1. Of course you can do that, PS2 was just an example. Suppose you want to combine a USB HOTAS with USB pedals plus some instrument panel and integrate it into a single BT controller. Or combine a traning bike with a USB racing wheel into a single controller. Is an Arduino with a USB host shield and a BlueSmirf (support for HID on HC-06, as far as i know, is somewhat iffy) cheaper than a RPi Zero with a BT dongle and an OTG cable? Do Arduino host shields support as many HID devices as RPi?

        1. It can be easily done on microcontrollers with USB-OTG module. In case of Microchip it can be done on number of 16-bit and 32-bit devices. Please check out App Note AN1140:

          Doing it on microcontroller with BT module (and maybe a cheap hub to expand number of available ports) will be cheaper than doing it on SoC or on -ino with many shields. For example PIC24FJ32GB004 costs 3,35USD (2,44USD in 5k quantities). Add 3,36USD for BT module and few bucks for cheap hub, use photoresist method to etch a board and all that remains is writing firmware for the thing…

          1. Does the Microchip stack library support gamepads or joysticks at all? I cannot find any info on that… And which 3.36 USD microcontroller BT module supports HID?

  4. Pi zero – stock !!!

    It seems that there is a big push for the pi-zero and all that is achieving is reminding people of projects that the zero would be useful for and then looking for alternatives because you can’t buy a pi zero.

    What you would use (that you can actually buy) instead of a Pi – zero … and why?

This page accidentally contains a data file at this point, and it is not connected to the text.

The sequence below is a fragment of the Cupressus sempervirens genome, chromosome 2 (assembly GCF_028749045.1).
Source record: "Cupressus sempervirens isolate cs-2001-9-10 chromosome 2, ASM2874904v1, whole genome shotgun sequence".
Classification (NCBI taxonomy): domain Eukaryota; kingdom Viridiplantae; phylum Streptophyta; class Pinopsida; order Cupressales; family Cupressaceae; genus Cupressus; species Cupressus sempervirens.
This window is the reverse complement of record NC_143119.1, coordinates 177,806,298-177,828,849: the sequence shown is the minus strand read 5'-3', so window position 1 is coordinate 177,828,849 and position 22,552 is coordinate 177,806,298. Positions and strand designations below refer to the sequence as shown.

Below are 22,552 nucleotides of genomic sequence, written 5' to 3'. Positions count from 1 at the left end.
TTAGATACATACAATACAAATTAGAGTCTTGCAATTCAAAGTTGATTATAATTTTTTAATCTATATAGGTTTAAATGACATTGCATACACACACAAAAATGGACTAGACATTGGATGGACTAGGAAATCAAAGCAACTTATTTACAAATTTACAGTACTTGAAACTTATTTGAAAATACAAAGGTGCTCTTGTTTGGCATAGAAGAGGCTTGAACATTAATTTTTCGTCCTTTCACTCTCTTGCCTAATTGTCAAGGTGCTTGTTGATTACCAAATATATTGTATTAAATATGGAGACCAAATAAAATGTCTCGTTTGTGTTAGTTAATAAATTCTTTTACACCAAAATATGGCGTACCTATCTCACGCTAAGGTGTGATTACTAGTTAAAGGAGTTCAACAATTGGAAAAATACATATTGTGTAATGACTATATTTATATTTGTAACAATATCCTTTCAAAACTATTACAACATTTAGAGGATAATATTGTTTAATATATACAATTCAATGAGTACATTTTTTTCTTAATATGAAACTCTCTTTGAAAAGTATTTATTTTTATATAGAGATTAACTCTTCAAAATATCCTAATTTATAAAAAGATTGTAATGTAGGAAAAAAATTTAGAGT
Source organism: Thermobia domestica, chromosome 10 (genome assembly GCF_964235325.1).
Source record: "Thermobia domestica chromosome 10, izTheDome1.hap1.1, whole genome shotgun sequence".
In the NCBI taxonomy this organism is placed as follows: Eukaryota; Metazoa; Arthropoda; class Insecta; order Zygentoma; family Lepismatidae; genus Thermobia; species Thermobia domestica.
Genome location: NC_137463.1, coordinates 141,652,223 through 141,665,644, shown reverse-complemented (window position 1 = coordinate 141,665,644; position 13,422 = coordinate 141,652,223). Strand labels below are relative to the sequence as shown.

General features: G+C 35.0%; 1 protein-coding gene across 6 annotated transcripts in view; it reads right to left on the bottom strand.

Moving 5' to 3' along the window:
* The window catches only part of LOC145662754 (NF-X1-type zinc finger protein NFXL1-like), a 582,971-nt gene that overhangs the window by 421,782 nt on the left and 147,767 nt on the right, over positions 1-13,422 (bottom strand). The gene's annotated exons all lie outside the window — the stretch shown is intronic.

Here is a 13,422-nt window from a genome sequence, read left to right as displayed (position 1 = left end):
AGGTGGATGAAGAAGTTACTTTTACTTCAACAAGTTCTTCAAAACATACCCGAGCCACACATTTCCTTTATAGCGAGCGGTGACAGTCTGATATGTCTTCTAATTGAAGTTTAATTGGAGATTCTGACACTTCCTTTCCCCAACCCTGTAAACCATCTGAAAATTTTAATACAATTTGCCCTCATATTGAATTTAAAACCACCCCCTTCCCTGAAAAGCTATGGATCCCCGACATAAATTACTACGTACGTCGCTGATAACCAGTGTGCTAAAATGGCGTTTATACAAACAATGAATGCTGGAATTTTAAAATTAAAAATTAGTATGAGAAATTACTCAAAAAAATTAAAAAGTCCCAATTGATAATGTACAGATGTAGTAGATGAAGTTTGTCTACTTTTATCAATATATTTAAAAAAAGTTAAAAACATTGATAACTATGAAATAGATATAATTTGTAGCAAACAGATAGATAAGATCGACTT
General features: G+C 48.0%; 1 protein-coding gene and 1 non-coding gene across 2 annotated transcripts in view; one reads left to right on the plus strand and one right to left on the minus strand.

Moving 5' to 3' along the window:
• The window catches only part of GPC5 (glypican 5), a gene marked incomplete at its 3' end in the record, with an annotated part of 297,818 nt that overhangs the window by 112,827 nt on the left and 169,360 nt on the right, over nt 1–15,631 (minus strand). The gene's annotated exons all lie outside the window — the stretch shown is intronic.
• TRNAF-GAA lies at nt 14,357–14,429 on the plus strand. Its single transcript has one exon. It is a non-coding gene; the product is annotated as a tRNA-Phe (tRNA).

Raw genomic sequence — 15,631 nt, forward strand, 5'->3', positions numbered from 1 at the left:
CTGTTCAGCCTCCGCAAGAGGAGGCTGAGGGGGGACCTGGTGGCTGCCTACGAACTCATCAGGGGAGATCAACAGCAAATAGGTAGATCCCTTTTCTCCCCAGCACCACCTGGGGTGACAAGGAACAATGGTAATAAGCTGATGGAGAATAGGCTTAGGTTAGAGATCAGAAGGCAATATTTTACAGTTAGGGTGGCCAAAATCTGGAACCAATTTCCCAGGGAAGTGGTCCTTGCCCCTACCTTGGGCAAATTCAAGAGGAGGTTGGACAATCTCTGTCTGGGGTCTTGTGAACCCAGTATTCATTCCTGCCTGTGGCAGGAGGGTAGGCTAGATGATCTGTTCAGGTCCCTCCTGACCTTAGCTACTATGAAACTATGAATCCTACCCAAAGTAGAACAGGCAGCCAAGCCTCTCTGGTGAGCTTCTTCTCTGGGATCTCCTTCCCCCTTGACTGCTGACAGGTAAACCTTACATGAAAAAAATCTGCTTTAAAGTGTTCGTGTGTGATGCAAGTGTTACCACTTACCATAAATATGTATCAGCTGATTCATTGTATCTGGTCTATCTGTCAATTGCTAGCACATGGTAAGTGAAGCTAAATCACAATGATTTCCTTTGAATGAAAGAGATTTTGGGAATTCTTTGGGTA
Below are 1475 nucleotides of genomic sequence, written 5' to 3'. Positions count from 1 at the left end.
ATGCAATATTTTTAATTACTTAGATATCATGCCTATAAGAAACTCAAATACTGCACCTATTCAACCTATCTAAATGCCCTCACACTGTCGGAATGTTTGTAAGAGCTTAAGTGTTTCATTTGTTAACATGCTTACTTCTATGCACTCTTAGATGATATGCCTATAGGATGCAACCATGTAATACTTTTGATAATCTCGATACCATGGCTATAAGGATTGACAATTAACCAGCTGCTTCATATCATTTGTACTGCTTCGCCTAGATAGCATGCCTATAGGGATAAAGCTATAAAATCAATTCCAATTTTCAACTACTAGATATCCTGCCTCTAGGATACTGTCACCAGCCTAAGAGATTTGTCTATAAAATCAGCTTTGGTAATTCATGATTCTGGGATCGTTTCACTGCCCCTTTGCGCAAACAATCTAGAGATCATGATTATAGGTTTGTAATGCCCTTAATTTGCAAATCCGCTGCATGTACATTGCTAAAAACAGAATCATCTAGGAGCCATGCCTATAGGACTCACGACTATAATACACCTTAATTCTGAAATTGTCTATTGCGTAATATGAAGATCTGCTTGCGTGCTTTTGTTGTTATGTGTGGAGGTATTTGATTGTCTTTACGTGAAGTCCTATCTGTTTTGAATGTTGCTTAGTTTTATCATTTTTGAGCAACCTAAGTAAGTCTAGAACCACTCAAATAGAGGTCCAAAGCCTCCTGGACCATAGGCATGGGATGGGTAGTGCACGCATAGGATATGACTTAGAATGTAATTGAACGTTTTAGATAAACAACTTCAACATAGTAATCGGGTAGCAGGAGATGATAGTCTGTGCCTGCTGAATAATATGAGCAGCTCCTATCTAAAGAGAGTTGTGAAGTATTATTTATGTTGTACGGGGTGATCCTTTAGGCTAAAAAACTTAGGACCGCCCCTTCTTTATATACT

1. Almost all embedded linux devices can work with usb-gadget. Some desktop motherboards can also do it. Make sure they have no hub connected to the port, since it does not work in reverse. Simply check if gadget supports it.

    2. Pi model A/A+ (or a B/B+ if you remove the enet/hub IC) should do the same. The cable to do it just isn’t sitting in everyone’s cable drawer like microusb. At least not without some splicing..

        1. Not vaporware but a clever marketing trick: produce something in very small quantities so you can advertise the price. Looks like the history of model A and A+ is repeating. The A cost $25, but very few people coud get one and had to buy the $35 A+ model, but for the records the PI became the $25 computer.
          So, now I’m waiting either for the Zero to become the real product, or for the following new and shiny $10 board (“RPi One”?) to be announced and probably become widely available even before the Zero.

          1. “Not vaporware but a clever marketing trick”

            Stop with this ‘marketing trick’ meme, it’s so lame. Here is why they are out of stock.

            everyone wants one == all of them get sold.

            Simple as.

          2. Yes, it’s a marketing trick.
            They could have sold it at $10 instead of 5, most of us would order a shitload of boards anyway, but that money could pay for increased mass production using more fabs. After some months the price would start decreasing and everyone is happy: early adopters paid more but got their board almost immediately, others just wait for supply/demand ratio to settle but get the board for cheap. Was it so hard?

            A marketer never-ever-ever burns an opportunity to supply what he/she created a demand for. If it happens, then the product is either fake or it’s real but its scarcity is planned and serves another purpose.

            ps: Just to be clear, this is not technical criticism: I like the PI. Maybe I would even love it if it was 100% open, but nonetheless I like it.